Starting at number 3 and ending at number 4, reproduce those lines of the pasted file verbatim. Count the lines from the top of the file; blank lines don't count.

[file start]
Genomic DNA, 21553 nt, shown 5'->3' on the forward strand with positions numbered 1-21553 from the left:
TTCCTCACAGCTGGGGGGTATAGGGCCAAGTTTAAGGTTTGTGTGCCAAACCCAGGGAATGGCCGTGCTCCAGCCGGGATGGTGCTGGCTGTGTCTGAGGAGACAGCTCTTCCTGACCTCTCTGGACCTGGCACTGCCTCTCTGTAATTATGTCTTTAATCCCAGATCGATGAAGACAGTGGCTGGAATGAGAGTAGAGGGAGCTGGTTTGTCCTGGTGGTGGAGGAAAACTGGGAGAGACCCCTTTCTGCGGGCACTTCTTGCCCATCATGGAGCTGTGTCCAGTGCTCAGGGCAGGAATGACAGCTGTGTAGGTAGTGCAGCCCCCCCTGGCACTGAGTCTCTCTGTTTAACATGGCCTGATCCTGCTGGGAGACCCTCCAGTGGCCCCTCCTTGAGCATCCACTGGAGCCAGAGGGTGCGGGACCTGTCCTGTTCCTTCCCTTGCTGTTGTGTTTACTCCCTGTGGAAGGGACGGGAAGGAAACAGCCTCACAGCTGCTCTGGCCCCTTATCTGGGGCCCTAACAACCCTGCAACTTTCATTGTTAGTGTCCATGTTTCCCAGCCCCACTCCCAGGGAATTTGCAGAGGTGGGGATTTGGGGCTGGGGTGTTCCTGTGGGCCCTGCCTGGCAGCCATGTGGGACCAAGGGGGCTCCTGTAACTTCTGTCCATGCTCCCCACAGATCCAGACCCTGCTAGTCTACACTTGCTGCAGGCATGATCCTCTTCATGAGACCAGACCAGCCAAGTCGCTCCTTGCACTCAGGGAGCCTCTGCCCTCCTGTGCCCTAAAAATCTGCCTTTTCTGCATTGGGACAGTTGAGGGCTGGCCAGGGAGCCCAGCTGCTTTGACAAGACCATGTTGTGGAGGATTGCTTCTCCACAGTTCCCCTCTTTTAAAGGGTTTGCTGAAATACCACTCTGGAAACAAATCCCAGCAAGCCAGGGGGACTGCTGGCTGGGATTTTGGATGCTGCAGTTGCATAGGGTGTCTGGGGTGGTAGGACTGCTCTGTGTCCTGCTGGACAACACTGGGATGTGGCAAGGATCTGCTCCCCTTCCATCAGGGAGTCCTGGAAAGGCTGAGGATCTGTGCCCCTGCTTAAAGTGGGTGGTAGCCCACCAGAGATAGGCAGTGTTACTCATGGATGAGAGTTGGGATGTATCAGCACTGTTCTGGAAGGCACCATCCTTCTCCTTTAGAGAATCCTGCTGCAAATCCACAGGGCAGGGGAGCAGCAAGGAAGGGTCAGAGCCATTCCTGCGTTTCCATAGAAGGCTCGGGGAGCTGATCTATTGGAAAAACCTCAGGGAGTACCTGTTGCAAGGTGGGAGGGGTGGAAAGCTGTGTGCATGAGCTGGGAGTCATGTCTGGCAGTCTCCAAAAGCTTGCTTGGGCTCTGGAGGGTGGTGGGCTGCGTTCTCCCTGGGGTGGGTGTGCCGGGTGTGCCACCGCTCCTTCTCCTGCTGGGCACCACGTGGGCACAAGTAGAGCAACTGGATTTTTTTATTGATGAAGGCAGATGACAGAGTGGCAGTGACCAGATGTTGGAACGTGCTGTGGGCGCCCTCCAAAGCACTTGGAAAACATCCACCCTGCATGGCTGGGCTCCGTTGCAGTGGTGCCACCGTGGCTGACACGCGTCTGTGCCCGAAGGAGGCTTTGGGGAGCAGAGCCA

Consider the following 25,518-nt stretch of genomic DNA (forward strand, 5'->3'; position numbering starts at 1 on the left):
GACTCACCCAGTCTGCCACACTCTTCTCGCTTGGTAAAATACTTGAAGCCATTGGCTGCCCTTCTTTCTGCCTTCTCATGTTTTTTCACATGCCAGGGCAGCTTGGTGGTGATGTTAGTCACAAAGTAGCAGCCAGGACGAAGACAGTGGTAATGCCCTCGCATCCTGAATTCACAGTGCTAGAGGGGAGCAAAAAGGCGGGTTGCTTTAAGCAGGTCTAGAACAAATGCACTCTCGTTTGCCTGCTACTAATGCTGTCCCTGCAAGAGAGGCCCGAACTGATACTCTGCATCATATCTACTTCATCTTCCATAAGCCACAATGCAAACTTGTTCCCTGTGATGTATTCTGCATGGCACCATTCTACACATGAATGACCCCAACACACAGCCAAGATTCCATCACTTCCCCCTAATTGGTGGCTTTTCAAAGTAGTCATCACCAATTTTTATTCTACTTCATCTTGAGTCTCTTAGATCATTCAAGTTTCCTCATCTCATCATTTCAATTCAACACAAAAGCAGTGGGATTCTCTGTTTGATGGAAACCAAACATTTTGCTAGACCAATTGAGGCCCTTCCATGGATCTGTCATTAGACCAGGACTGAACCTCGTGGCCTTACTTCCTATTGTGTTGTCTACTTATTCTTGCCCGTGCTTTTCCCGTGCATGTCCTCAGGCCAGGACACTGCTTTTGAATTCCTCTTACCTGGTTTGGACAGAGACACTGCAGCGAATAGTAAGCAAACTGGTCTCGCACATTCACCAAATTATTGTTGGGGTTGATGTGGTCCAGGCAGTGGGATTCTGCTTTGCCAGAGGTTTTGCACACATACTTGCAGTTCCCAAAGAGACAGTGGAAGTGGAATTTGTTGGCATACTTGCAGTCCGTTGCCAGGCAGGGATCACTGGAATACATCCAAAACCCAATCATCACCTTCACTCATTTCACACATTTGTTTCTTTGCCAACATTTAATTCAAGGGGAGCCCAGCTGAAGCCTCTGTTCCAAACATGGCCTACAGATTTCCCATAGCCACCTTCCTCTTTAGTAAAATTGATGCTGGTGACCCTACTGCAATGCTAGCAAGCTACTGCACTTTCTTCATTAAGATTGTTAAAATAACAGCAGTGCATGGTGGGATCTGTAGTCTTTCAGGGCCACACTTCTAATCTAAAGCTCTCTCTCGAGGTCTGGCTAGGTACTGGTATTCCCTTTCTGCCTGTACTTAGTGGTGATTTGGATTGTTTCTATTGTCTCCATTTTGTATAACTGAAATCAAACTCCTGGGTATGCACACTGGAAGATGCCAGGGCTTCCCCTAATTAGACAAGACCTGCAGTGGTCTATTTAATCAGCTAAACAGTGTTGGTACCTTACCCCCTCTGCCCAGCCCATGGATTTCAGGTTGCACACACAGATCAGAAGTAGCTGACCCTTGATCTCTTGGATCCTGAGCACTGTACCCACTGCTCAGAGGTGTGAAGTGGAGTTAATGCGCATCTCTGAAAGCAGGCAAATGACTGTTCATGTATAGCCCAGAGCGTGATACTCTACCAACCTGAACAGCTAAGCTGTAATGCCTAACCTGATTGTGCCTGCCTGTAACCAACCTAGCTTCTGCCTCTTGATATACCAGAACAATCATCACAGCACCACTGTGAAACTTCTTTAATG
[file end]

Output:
Consider the following 25,518-nt stretch of genomic DNA (forward strand, 5'->3'; position numbering starts at 1 on the left):
GACTCACCCAGTCTGCCACACTCTTCTCGCTTGGTAAAATACTTGAAGCCATTGGCTGCCCTTCTTTCTGCCTTCTCATGTTTTTTCACATGCCAGGGCAGCTTGGTGGTGATGTTAGTCACAAAGTAGCAGCCAGGACGAAGACAGTGGTAATGCCCTCGCATCCTGAATTCACAGTGCTAGAGGGGAGCAAAAAGGCGGGTTGCTTTAAGCAGGTCTAGAACAAATGCACTCTCGTTTGCCTGCTACTAATGCTGTCCCTGCAAGAGAGGCCCGAACTGATACTCTGCATCATATCTACTTCATCTTCCATAAGCCACAATGCAAACTTGTTCCCTGTGATGTATTCTGCATGGCACCATTCTACACATGAATGACCCCAACACACAGCCAAGATTCCATCACTTCCCCCTAATTGGTGGCTTTTCAAAGTAGTCATCACCAATTTTTATTCTACTTCATCTTGAGTCTCTTAGATCATTCAAGTTTCCTCATCTCATCATTTCAATTCAACACAAAAGCAGTGGGATTCTCTGTTTGATGGAAACCAAACATTTTGCTAGACCAATTGAGGCCCTTCCATGGATCTGTCATTAGACCAGGACTGAACCTCGTGGCCTTACTTCCTATTGTGTTGTCTACTTATTCTTGCCCGTGCTTTTCCCGTGCATGTCCTCAGGCCAGGACACTGCTTTTGAATTCCTCTTACCTGGTTTGGACAGAGACACTGCAGCGAATAGTAAGCAAACTGGTCTCGCACATTCACCAAATTATTGTTGGGGTTGATGTGGTCCAGGCAGTGGGATTCTGCTTTGCCAGAGGTTTTGCACACATACTTGCAGTTCCCAAAGAGACAGTGGAAGTGGAATTTGTTGGCATACTTGCAGTCCGTTGCCAGGCAGGGATCACTGGAATACATCCAAAACCCAATCATCACCTTCACTCATTTCACACATTTGTTTCTTTGCCAACATTTAATTCAAGGGGAGCCCAGCTGAAGCCTCTGTTCCAAACATGGCCTACAGATTTCCCATAGCCACCTTCCTCTTTAGTAAAATTGATGCTGGTGACCCTACTGCAATGCTAGCAAGCTACTGCACTTTCTTCATTAAGATTGTTAAAATAACAGCAGTGCATGGTGGGATCTGTAGTCTTTCAGGGCCACACTTCTAATCTAAAGCTCTCTCTCGAGGTCTGGCTAGGTACTGGTATTCCCTTTCTGCCTGTACTTAGTGGTGATTTGGATTGTTTCTATTGTCTCCATTTTGTATAACTGAAATCAAACTCCTGGGTATGCACACTGGAAGATGCCAGGGCTTCCCCTAATTAGACAAGACCTGCAGTGGTCTATTTAATCAGCTAAACAGTGTTGGTACCTTACCCCCTCTGCCCAGCCCATGGATTTCAGGTTGCACACACAGATCAGAAGTAGCTGACCCTTGATCTCTTGGATCCTGAGCACTGTACCCACTGCTCAGAGGTGTGAAGTGGAGTTAATGCGCATCTCTGAAAGCAGGCAAATGACTGTTCATGTATAGCCCAGAGCGTGATACTCTACCAACCTGAACAGCTAAGCTGTAATGCCTAACCTGATTGTGCCTGCCTGTAACCAACCTAGCTTCTGCCTCTTGATATACCAGAACAATCATCACAGCACCACTGTGAAACTTCTTTAATG